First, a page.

• Western diets result in diabetes and high blood-pressure, both of which are major risk factors for arteriosclerosis. (drmyhill.co.uk)
  • The prevalence of arteriosclerosis as defined by brachial-ankle pulse wave velocity values higher than the age and sex stratified references from the low risk subjects was 27.1% for men and 25.4% for women. (nih.gov)
  • So the bottom line is that if your parents have arteriosclerosis you are at greater risk. (healthtap.com)
  • Arteriosclerosis has several contributing risk factors. (healthtap.com)
  • Circulating antibodies are major determinants of severe arteriosclerosis and MACE, independent of traditional cardiovascular risk factors. (ahajournals.org)
  • Atherosclerosis is actually a specific kind of arteriosclerosis and is a treatable condition. (leading-medicine-guide.com)
  • Cerebral arteriosclerosis is also related to a condition known as vascular dementia, in which small, symptom-free strokes cause cumulative damage and death to neurons (nerve cells) in the brain. (childneurologyfoundation.org)
  • Increase in proline hydroxylase activity may be a possible biochemical defect in the aortas of rabbits with arteriosclerosis induced by injury. (sciencemag.org)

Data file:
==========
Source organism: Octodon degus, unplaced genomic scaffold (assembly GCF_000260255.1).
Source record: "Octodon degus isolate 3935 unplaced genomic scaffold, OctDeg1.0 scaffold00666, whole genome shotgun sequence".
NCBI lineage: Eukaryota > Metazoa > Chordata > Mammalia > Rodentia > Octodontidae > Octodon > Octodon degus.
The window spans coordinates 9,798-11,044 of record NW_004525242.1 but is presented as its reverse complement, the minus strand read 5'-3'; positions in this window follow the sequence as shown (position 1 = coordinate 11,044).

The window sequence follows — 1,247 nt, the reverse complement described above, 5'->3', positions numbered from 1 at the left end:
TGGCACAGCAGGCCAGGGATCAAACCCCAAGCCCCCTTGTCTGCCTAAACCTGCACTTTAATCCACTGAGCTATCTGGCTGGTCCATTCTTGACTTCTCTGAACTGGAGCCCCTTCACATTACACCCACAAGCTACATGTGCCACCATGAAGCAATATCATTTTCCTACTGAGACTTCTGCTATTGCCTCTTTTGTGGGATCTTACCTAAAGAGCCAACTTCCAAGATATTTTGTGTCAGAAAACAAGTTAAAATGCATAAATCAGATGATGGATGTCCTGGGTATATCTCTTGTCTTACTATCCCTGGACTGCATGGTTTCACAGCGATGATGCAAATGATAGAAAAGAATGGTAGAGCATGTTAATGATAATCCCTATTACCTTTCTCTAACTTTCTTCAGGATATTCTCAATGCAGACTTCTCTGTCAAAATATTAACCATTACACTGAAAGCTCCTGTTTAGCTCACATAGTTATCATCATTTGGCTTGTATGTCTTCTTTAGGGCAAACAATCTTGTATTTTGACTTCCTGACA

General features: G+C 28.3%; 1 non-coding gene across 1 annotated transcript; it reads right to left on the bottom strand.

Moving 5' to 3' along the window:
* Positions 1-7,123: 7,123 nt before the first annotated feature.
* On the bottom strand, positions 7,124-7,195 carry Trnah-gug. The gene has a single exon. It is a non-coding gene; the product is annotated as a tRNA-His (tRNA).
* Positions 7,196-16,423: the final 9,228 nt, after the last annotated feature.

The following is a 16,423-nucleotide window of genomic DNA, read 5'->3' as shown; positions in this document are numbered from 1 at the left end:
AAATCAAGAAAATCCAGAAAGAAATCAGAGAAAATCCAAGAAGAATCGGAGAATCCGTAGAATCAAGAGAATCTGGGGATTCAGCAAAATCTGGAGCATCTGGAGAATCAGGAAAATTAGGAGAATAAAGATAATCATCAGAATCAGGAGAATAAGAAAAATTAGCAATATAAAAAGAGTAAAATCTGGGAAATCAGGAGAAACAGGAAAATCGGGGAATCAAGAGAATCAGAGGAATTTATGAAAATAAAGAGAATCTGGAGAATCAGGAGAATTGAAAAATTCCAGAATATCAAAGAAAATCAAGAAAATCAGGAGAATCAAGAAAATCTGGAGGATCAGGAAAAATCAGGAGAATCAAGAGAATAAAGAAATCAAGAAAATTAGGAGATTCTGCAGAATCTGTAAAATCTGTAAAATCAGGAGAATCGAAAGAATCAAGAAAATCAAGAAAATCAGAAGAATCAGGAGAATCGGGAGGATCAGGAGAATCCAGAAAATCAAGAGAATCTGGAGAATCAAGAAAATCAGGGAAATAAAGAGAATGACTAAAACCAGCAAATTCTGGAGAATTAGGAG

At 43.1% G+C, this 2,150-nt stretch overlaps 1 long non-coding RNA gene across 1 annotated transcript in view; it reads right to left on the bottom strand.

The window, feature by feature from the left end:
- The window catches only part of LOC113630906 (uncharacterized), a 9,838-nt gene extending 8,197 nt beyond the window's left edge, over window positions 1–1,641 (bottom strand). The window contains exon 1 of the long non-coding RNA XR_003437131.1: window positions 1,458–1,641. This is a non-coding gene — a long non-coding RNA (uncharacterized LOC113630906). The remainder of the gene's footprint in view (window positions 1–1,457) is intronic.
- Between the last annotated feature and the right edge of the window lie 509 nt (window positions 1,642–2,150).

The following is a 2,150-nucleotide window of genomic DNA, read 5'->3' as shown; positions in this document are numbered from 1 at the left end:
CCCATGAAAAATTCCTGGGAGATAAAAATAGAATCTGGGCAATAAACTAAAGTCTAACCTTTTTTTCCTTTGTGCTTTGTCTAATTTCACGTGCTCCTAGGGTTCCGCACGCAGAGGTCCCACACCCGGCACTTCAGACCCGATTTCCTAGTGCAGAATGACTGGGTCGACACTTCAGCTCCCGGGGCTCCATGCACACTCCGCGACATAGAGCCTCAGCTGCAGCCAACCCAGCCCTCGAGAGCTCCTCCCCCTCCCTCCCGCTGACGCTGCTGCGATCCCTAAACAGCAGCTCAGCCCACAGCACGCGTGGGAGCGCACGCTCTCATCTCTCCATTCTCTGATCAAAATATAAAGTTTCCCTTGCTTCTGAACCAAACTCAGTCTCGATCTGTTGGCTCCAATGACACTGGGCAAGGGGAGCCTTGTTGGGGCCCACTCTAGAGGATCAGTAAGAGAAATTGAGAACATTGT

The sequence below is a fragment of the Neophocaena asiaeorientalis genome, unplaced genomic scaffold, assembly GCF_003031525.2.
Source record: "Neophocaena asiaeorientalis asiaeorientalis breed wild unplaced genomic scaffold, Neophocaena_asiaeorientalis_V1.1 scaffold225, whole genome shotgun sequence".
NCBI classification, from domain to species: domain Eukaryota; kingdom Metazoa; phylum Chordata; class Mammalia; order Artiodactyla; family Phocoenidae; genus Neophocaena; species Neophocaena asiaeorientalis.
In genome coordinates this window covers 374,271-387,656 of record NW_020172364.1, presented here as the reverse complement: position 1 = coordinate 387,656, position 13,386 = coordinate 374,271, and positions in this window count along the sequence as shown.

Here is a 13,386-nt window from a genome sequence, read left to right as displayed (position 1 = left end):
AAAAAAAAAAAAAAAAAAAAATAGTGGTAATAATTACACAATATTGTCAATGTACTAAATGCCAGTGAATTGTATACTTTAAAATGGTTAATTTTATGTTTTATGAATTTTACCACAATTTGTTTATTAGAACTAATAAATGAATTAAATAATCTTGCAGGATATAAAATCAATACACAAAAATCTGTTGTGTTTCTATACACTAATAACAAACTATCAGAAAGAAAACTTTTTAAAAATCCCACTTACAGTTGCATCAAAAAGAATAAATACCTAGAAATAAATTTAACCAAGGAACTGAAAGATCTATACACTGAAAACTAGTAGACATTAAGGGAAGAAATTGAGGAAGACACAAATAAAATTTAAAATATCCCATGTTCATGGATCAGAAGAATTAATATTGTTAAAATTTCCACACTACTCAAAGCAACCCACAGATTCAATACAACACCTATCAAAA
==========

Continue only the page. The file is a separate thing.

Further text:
• Prevention of Arteriosclerosis in Rabbits on a Hypercholesterolemic Diet by Ileal Bypass. (annals.org)
  • Atherosclerosis is an actual type of arteriosclerosis. (naturalherbsguide.com)
  • Atherosclerosis is specific type of arteriosclerosis. (onlymyhealth.com)
  • The objective was to evaluate the efficacy and safety of combination of beraprost and aspirin for prevention of arteriosclerosis progress in type 2 diabetes mellitus patients. (clinicaltrials.gov)
  • Subclinical arteriosclerosis in patients with newly diagnosed type 2 diabetes mellitus. (unboundmedicine.com)
  • This formula eliminates the energetic field within which Arteriosclerosis occurs and returns the body to normal functioning. (the-tree-of-life.com)
  • Arteriosclerosis, increasing future risks of cardiovascular events even in its early stages, occurs in the vessel walls where stimulation stress, known as wall shear stress (WSS), is constantly lower than 0.4 Pa (referred to as low-WSS vessels). (spie.org)
  • Could alternative medicine offer any solutions regarding arteriosclerosis and removal of plaque from coronaries? (healthtap.com)
  • Does alternative medicine offer any good solutions related to arteriosclerosis and removal of plaque from coronaries? (healthtap.com)